Fears for future of 'crucial' accommodation for parents of sick babies in Derriford hospital

  • Watch Will Charley's report

A charity that houses the parents of some of the sickest and most vulnerable children in the region says it's unable to raise enough money to pay for the service.

Derriford Hospital's neonatal intensive care unit - known as the NICU - is the place many babies who are born prematurely will spent the first weeks and months of their lives.

The specialist nature of the unit in Plymouth means families are sent there from far and wide and so often have to spend weeks, or months, living away from home.

For years, charity Keep Me Close have provided those families with a place to stay near the hospital - but now a lack of funds mean this vital service is at risk.

Cornish couple Claire Hill and Oliver Moore know all too well how vital the service is.

Their four-month-old twins Francheska and Nate were born at just 24 weeks and are lucky to be alive today.

Claire was rushed to Derriford Hospital from their home in Bude when she went into labour.

"It got to the point that I got really poorly, and I remember Olly telling me that if they didn't act now, then he would lose all three of us," Claire said.

"So, it was quite an emergency in the end. But luckily, both of them have pulled through, are fighting it, and yeah, I'm better now too."

Oliver and Claire's twins are now four months old and have spent more than 120 days in the NICU at Derriford.

Both twins were born with chronic lung disease, as they were so premature. Nate also required weeks of treatment in Bristol for a perforated bowel, but doctors managed to bring the family back together in Plymouth's neonatal intensive care unit. Francheska and Nate have now spent more than 120 days in intensive care - around 40 miles from their home in Bude.

They've been housed near the ward through Keep Me Close, a service funded entirely by donations.

The couple say they wouldn't have been able to spend anywhere near as much time with their twins if it wasn't for having a base nearby.

Claire in hospital with the twins, who are now four months old.

Ollie said: "If you had to fathom an hour and a half coming in, an hour and a half getting home, while being safe enough to travel home, because you're just exhausted aren't you - I don't think we would have been able to provide the care we have, if that was in the mix.

"We wouldn't have been able to stay here as long."

The scheme is run by the Plymouth Hospitals Charity and provides families with a room to call home just on the outskirts of the hospital, free of charge for as long as they need it. But the charity says recently it's simply not been able to raise enough money.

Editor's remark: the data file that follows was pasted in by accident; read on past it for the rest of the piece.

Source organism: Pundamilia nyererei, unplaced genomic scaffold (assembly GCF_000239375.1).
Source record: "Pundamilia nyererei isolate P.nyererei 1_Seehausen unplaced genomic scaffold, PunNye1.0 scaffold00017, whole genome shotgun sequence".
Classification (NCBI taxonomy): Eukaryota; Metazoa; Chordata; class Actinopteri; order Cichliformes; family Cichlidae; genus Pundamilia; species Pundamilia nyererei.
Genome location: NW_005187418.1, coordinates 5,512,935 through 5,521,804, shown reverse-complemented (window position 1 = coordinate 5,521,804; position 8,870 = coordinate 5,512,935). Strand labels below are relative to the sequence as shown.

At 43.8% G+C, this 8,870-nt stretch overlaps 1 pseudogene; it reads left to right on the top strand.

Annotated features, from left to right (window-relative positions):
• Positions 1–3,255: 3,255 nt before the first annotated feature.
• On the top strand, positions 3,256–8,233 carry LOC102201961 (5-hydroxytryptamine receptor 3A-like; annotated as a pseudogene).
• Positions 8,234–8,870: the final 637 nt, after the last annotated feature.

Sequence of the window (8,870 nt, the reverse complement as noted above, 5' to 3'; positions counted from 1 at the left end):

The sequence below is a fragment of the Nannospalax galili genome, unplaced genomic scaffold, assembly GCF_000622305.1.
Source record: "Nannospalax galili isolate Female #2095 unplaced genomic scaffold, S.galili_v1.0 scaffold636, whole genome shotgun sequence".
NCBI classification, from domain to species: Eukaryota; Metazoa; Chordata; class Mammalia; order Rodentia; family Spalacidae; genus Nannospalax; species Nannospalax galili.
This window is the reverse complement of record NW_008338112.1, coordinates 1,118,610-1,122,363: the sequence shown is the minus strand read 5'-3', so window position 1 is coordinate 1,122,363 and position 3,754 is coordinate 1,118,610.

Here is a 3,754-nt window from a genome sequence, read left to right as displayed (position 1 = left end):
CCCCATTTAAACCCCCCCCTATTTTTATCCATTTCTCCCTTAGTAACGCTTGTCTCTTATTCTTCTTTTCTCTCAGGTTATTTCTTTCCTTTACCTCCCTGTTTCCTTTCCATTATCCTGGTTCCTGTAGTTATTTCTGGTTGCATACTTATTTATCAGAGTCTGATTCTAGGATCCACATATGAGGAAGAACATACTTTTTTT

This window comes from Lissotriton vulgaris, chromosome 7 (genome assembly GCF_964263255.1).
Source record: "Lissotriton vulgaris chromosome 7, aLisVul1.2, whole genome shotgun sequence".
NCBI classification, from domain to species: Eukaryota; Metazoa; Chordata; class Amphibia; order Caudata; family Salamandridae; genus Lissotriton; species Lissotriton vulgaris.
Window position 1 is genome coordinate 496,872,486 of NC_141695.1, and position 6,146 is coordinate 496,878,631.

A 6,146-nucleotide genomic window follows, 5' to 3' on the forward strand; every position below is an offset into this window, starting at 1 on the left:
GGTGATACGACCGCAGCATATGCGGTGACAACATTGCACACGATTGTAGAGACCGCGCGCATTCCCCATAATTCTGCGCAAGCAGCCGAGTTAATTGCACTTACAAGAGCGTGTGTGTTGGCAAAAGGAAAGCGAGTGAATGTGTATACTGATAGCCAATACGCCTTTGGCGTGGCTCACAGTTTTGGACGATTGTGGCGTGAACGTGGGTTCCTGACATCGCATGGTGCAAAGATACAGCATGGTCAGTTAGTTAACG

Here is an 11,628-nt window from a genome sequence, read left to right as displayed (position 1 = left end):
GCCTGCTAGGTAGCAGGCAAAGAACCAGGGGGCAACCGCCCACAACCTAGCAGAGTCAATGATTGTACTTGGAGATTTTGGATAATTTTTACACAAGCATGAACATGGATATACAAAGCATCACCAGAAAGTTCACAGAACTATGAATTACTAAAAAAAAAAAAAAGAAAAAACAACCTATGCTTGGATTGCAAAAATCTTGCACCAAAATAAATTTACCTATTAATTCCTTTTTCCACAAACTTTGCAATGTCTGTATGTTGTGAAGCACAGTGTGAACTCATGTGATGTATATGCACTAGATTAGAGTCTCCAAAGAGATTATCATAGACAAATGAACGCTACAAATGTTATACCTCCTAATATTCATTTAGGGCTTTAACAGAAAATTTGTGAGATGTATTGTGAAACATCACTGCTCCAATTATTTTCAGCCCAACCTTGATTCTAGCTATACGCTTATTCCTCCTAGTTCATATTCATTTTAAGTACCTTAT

Fundraiser at Keep Me Close Tracey Stacey said: "Since Covid hit, we're having a shortfall in our donations, so we're not hitting our target of £80,000 at the moment. We run our own fundraising events: we do balls, we do skydives, we do raffles, we do sponsored walks. So, yeah, every penny that we get in, we're really grateful for." One dad who once used the service has now led multiple fundraising drives, skydiving not once - but twice - after his son, Stanley, was born with sepsis.

Stuart Phipps' son Stanley was born eight years ago. He stopped breathing when he contracted sepsis and was blue-lighted from Torbay Hospital to the NICU in Derriford where he stayed for 13 days.

Stuart Phipps and his son, Stanley.

He said: "Stanley was born early and we thought that he was all well and good, but that was not the case. He had to be resuscitated shortly before he was born. That night he was incubated and then they had to move him to Exeter. So, they got him an ambulance. They got as far as [the] Penn Inn and they had to stop at Penn Inn because he was very unstable, so they spent three and a half hours there, trying to stabilize him and then it turned out it was safer to bring him back to Torbay. 

"The following morning, they brought a unit up from here, from Plymouth, brought a team up with another ambulance to bring him here, where he was cared for down here for 13 days."

He described the Keep Me Close accomodation as "crucial", adding: "Having a baby that ill, you just can't imagine being away from him just in case the worst happened, because it was touch and go at times. I don't know what we would have done if this service didn't happen here."